- Stiff competition:
Mega brands are entering the edibles space at a blistering pace, and could dominate market share from newer entrants
Complex layers of taxation could decrease demand for edibles, such as in California, while also pushing consumers towards the black market
- Consumer concerns:
Unpredictable dosage amounts, taste, and even toxins have surfaced as issues with the media, as consumers voice their concerns with edible products
But above and beyond these known risks, there is another potential hindrance to the edibles and beverages market that flies under the radar: how cannabinoids are absorbed into the bloodstream when ingested.
The Journey Into the Bloodstream
Unlike substances like sugar or alcohol, cannabinoids are not soluble in water. Instead, they are soluble in fats.
A substance such as sugar can enter the bloodstream within 10-15 minutes of ingesting. On the other hand, fat soluble substances such as cannabinoids have to wait – which is why sometimes edibles take hours to kick in.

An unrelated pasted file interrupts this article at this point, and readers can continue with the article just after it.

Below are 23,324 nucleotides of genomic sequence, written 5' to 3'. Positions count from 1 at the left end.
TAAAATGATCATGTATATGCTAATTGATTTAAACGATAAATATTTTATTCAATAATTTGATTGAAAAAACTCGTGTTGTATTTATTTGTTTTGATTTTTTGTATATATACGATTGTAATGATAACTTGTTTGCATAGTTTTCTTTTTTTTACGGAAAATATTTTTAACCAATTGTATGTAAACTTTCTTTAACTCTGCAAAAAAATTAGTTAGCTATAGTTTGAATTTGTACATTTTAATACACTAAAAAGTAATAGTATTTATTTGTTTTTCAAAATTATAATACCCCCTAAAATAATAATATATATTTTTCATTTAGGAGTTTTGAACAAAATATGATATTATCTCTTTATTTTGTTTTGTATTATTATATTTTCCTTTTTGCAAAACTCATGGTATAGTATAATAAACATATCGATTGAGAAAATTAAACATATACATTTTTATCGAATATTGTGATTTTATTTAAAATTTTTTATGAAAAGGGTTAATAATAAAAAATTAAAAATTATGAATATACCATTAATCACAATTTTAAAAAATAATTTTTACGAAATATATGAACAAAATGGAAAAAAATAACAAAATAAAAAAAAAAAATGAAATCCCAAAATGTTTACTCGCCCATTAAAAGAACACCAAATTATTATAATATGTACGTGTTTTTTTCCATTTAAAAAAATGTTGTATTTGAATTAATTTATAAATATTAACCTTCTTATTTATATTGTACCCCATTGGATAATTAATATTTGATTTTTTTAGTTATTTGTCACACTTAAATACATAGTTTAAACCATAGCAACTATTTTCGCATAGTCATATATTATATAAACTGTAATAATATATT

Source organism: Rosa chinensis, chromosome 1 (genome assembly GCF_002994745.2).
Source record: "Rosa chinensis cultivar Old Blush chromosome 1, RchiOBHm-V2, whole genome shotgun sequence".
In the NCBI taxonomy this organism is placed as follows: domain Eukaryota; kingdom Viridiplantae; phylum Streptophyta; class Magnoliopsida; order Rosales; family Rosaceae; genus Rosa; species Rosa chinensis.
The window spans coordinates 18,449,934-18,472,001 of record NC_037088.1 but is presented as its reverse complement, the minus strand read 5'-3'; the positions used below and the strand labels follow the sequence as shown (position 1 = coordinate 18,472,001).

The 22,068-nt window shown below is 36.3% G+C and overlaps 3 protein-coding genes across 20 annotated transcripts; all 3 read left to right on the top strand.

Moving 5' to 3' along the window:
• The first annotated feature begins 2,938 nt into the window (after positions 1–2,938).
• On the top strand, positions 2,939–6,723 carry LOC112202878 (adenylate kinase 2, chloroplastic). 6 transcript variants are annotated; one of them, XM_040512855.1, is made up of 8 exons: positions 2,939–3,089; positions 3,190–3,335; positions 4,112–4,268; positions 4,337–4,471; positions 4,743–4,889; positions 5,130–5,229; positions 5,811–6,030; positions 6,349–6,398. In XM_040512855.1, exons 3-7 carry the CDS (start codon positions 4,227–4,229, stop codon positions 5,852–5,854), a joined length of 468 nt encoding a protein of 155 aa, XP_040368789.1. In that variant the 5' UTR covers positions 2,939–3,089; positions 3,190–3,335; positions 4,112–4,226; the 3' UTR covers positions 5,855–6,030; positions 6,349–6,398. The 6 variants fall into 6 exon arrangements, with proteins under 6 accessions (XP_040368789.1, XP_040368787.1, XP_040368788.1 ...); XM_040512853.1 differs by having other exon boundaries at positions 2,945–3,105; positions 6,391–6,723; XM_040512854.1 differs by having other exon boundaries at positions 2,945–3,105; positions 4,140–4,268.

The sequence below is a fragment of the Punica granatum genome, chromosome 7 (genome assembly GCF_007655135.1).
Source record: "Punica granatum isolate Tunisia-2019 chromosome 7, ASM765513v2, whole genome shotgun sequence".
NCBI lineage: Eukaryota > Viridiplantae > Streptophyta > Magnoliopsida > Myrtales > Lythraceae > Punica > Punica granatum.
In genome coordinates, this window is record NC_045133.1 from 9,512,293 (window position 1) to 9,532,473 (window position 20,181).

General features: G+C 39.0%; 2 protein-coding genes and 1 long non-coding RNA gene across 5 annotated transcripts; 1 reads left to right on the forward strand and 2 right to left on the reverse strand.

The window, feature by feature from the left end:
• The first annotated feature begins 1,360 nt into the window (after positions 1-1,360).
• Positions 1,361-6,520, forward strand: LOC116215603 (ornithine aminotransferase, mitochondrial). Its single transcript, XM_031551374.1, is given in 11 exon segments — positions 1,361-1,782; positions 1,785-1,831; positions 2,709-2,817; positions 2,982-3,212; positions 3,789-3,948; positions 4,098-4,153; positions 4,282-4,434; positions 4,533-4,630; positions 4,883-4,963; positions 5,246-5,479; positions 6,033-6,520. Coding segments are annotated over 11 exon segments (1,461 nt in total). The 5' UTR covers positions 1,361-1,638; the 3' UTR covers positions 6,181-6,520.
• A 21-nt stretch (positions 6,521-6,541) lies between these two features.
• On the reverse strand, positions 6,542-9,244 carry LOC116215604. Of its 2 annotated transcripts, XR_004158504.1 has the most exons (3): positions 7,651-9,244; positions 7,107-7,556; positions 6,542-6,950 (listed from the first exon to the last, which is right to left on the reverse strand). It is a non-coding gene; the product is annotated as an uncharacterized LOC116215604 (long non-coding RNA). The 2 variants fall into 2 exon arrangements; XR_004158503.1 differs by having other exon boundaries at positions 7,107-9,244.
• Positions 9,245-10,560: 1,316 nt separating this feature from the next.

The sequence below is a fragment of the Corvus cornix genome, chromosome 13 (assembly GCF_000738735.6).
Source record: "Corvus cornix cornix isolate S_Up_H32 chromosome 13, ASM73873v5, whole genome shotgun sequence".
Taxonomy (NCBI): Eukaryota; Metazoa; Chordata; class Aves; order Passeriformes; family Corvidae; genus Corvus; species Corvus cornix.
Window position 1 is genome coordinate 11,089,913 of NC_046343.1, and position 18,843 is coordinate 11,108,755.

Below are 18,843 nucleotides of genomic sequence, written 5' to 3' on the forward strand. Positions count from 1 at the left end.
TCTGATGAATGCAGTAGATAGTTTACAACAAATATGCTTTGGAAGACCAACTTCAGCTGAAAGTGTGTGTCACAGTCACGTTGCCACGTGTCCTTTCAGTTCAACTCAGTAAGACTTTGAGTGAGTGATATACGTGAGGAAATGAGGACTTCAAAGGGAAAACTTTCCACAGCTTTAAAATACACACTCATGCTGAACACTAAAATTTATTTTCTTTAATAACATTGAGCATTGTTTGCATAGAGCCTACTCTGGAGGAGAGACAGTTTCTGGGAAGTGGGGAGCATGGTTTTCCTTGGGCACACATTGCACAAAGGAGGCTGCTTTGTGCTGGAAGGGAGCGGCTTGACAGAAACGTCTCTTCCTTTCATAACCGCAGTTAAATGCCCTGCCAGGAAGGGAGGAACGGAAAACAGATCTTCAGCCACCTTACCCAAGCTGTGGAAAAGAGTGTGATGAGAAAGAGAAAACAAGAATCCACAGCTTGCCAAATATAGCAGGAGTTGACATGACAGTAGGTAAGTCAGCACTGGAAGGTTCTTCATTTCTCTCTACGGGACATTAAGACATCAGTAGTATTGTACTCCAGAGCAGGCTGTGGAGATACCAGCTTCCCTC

Ultimately, cannabinoids are absorbed through the body’s fat. This happens in the small intestines, which help distribute them to the rest of the body.
Implications for Edibles and Beverages
For some cannabis producers, fat-solubility just means slow onset times and a generally undesirable taste. For other products, like CBD beverages, it creates bigger problems. Water and oil simply don’t mix.
To get around this, producers are using special emulsion techniques to make oil particles smaller, so that they mix with water better, increase bioavailability, and speed up onset times.
Think of this as mixing oil and vinegar. It’s your common emulsion that will separate over time, since oil and water don’t mix
Stable but thermodynamically unstable. Uses surfactants to keep water/oil binded
Stable, but uses a higher concentration of surfactants (which lower the surface tension between two liquids)
While these techniques are seeing increased usage by producers of cannabis products, they do have their own set of limitations.